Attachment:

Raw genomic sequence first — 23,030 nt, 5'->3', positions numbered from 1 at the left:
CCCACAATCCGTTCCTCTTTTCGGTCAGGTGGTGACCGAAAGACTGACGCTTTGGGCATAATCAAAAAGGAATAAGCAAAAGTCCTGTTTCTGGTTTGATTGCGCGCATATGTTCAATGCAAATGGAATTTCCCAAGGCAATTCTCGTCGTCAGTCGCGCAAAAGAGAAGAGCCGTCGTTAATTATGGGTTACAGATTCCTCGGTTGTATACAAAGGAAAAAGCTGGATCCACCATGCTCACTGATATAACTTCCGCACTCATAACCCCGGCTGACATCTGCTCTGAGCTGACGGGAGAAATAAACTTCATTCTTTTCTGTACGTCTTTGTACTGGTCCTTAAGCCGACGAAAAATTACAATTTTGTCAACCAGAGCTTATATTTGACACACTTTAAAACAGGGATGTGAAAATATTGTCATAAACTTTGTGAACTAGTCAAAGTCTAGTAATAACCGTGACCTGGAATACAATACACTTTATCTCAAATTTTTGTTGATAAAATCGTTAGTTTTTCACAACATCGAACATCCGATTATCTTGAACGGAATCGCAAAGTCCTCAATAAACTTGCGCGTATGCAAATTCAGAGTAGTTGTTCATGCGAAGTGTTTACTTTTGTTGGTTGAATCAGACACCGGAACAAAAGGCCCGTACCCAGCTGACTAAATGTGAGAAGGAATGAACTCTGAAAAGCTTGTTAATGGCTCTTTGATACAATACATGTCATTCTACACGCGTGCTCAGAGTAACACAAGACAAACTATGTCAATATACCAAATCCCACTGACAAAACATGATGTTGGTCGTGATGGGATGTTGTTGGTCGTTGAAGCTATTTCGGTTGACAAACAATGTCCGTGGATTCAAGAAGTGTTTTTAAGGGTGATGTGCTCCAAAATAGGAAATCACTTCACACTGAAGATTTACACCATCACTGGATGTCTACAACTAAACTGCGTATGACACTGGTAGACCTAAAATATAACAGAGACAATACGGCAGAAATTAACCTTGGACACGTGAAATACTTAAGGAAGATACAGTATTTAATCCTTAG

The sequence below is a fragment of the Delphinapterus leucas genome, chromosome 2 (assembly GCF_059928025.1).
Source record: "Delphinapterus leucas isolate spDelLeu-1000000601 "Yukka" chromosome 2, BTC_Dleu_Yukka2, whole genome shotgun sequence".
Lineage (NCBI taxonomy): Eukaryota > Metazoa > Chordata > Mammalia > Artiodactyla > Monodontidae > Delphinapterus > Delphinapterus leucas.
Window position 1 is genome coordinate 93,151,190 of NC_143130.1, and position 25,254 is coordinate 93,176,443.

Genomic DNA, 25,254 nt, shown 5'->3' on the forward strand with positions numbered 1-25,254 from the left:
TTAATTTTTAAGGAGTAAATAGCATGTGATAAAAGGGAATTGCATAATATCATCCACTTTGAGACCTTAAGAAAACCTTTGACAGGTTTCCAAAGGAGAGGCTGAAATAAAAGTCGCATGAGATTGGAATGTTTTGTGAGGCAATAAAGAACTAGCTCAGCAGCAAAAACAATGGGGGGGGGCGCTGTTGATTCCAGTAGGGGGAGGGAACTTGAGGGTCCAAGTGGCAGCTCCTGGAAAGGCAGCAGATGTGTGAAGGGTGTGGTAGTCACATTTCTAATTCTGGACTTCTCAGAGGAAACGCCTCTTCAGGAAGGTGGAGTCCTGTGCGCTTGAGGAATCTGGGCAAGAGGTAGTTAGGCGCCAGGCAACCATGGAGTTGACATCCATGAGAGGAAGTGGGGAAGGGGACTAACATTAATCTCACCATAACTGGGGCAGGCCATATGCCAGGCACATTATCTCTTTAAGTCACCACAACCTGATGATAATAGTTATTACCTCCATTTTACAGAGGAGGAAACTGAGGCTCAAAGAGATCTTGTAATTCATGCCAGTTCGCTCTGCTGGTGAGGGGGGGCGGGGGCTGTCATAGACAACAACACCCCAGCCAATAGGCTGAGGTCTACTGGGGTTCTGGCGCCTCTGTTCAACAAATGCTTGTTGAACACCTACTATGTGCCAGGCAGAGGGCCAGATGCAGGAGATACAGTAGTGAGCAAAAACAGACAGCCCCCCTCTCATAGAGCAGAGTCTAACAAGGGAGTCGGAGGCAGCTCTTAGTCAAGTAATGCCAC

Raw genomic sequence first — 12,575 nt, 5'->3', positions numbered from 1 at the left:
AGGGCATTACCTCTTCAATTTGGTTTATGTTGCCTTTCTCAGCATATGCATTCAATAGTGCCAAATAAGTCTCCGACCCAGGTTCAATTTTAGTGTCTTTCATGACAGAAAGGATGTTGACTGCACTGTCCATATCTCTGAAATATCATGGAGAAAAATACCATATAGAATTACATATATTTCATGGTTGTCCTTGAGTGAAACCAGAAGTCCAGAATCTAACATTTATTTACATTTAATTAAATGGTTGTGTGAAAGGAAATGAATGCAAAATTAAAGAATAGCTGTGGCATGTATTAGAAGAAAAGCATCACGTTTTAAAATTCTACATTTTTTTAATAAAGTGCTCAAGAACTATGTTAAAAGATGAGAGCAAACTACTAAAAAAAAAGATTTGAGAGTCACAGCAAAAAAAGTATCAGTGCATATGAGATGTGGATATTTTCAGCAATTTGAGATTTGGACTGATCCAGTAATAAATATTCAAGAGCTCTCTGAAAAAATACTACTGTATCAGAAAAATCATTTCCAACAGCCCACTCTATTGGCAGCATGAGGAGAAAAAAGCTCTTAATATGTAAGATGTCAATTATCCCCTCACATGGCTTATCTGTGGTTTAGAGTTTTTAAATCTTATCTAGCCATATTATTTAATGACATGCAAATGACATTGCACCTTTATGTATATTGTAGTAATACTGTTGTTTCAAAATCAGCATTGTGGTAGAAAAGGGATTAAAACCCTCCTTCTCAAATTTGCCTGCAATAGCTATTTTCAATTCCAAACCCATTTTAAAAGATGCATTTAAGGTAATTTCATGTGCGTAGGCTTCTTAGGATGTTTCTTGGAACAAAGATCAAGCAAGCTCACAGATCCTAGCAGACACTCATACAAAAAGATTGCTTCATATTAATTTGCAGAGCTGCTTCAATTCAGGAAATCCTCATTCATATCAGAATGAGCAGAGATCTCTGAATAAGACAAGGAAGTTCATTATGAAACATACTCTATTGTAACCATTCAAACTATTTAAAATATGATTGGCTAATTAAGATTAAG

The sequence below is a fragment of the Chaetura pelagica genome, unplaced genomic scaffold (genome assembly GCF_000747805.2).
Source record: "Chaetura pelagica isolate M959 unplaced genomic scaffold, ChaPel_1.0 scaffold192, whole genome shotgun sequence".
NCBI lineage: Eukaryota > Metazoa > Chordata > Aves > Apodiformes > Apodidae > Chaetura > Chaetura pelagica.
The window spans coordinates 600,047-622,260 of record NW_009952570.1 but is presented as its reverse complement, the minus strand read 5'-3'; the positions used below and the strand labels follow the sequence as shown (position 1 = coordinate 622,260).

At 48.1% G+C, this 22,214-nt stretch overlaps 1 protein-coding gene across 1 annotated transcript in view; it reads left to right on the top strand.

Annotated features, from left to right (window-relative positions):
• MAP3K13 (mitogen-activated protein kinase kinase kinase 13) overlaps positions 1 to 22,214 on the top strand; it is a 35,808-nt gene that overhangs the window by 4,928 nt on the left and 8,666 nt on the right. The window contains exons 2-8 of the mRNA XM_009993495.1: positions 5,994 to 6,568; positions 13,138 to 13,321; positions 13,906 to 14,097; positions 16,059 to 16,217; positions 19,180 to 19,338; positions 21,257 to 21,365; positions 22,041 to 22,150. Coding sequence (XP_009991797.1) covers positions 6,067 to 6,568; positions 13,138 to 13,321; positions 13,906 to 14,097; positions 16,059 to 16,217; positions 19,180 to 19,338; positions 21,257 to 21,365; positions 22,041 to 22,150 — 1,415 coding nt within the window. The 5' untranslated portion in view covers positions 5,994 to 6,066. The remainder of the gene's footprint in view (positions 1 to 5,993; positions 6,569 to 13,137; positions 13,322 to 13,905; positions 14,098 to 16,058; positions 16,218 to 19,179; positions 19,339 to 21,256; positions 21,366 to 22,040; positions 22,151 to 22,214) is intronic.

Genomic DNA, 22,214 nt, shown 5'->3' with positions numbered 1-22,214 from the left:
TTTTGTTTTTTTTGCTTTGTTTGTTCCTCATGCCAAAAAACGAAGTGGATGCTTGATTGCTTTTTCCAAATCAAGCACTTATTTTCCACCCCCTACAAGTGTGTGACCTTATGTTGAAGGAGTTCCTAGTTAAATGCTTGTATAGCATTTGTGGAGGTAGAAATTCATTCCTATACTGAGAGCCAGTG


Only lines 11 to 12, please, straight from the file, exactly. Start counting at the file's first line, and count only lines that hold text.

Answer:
The sequence below is a fragment of the Chaetura pelagica genome, unplaced genomic scaffold (genome assembly GCF_000747805.2).
Source record: "Chaetura pelagica isolate M959 unplaced genomic scaffold, ChaPel_1.0 scaffold192, whole genome shotgun sequence".